created 2004 · complexity basic · author legba · version 6.0
Vim allows the cursor shape, blink rate, and color to be customized, if supported by the underlying system. Depending upon your system, you can make the cursor more prominent using blinking and a distinctive color, or you can make the cursor less distracting by disabling blinking and using a bland color. In the GUI (gvim), the cursor can be fully customized. For example, the cursor color can be changed when entering insert mode to clarify whether you are in normal or insert mode.
Changing the cursor color in insert mode
You may start typing, thinking you are in insert mode, but find that the characters are interpreted as commands because you are actually in normal mode. To help avoid that problem, you can specify that the cursor color and blink rate change when entering insert mode.
Using gvim with the defaults, the cursor shape is a block when in
n-v-c modes (normal mode, or visual selection mode, or command mode while entering a colon command), and the shape changes to a vertical bar when in
i (insert) mode. The color and blink rates do not change.
Here is an example for gvim showing how to customize the cursor properties (see :help 'guicursor'):
highlight Cursor guifg=white guibg=black highlight iCursor guifg=white guibg=steelblue set guicursor=n-v-c:block-Cursor set guicursor+=i:ver100-iCursor set guicursor+=n-v-c:blinkon0 set guicursor+=i:blinkwait10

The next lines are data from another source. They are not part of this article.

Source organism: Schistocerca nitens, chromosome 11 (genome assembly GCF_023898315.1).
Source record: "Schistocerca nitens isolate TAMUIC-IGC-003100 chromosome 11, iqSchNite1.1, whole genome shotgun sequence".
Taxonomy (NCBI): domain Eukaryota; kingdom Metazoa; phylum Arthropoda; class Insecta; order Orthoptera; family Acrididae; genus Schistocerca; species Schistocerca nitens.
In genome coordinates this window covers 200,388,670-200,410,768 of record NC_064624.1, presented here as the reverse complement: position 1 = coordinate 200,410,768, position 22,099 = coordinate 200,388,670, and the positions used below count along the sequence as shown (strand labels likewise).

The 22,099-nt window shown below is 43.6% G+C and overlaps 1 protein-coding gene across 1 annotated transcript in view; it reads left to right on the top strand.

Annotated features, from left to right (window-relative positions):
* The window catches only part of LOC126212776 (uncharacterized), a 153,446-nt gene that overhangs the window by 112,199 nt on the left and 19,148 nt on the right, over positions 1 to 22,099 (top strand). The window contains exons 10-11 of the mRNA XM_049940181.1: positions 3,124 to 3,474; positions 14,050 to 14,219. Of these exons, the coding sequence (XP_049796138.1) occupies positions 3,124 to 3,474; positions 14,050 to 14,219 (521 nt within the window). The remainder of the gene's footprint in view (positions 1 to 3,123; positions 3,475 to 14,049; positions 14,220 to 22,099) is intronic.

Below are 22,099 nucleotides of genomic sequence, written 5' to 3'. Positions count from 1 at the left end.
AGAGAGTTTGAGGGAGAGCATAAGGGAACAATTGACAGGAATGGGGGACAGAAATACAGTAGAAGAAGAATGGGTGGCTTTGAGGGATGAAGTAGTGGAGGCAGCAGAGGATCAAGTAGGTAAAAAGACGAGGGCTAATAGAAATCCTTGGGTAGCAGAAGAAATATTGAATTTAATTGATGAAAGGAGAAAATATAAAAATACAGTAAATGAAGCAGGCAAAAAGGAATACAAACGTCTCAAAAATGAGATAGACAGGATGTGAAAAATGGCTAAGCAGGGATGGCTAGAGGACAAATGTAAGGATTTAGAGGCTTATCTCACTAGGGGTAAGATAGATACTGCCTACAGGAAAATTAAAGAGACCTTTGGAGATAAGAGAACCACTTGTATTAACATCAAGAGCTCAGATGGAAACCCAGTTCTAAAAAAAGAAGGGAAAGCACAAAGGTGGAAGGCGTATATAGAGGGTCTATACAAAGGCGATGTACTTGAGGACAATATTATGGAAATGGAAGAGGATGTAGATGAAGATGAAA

Line 1 defines the color highlighting used for
n-v-c modes (set in line 3), and line 2 defines a different color for insert mode (set in line 4). Line 5 disables blinking (
n-v-c modes, and line 6 increases the default blink rate for insert mode. Line 4 also sets the cursor shape to a 100% sized vertical bar for insert mode (the default is
ver25, a 25% vertical bar. When using ver100 vim doesn't take the guifg parameter. It is better to use block instead).
It is possible to change the cursor color and style in the terminal if it understands the following escape sequences. Not all terminals support this, but
rxvt and Terminator do. Recent versions of gnome-terminal support the sequence to change color, but not the one to restore the color to the default. Add the following to
if &term =~ "xterm\\|rxvt" " use an orange cursor in insert mode let &t_SI = "\<Esc>]12;orange\x7" " use a red cursor otherwise let &t_EI = "\<Esc>]12;red\x7" silent !echo -ne "\033]12;red\007" " reset cursor when vim exits autocmd VimLeave * silent !echo -ne "\033]112\007" " use \003]12;gray\007 for gnome-terminal endif
And changing the cursor shape.
if &term =~ '^xterm' " solid underscore let &t_SI .= "\<Esc>[4 q" " solid block let &t_EI .= "\<Esc>[2 q" " 1 or 0 -> blinking block " 3 -> blinking underscore endif
'guicursor' option can be used to set the cursor properties when working in a GUI (gvim). The following commands illustrate how to disable blinking for all modes (the "
a" specifies all modes, and the
0 value for
blinkon disables blinking):
" Disable all blinking: :set guicursor+=a:blinkon0 " Remove previous setting: :set guicursor-=a:blinkon0 " Restore default setting: :set guicursor&
You can also enter a command to directly set
guicursor to disable blinking for the
n-v-c modes. Type the following:
then press the Tab key (see :help 'wildchar') to have the current value of
'guicursor' displayed in the command line. You should see something like this (the
... indicates text omitted from this example):
After the first colon, add "
blinkon0-" so it reads:
Alternatively, you can use the
:let command with the
&guicursor variable to set the
'guicursor' option. The following command inserts the "
blinkon0-" using a substitute (in the replacement,
& represents the original text, that is,
let &guicursor = substitute(&guicursor, 'n-v-c:', '&blinkon0-', '')